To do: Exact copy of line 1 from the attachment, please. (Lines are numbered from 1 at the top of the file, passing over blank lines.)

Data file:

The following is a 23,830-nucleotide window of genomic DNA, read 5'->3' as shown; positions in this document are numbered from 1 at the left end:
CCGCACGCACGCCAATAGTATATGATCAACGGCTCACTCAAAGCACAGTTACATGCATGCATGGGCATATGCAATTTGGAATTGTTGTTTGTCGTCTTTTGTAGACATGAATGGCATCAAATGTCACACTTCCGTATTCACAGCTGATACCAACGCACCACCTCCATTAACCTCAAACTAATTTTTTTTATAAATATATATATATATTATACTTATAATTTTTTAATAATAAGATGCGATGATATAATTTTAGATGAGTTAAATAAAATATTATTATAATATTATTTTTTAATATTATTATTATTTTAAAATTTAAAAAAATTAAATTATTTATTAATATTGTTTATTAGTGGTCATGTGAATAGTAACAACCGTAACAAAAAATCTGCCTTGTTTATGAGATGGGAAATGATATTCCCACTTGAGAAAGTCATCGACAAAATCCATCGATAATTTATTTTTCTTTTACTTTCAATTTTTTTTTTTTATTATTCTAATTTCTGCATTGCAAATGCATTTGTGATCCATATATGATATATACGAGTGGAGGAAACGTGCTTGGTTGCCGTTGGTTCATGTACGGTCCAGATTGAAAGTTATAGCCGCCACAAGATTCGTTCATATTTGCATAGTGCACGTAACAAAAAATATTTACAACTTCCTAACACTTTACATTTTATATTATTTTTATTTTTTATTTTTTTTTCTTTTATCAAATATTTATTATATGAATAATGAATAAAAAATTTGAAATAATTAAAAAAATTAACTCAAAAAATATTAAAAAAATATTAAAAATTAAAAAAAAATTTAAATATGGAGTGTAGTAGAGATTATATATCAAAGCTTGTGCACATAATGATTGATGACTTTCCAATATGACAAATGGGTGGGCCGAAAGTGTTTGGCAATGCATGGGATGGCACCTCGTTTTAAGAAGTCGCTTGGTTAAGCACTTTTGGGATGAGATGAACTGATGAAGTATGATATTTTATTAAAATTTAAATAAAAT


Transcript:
The following is a 23,830-nucleotide window of genomic DNA, read 5'->3' as shown; positions in this document are numbered from 1 at the left end: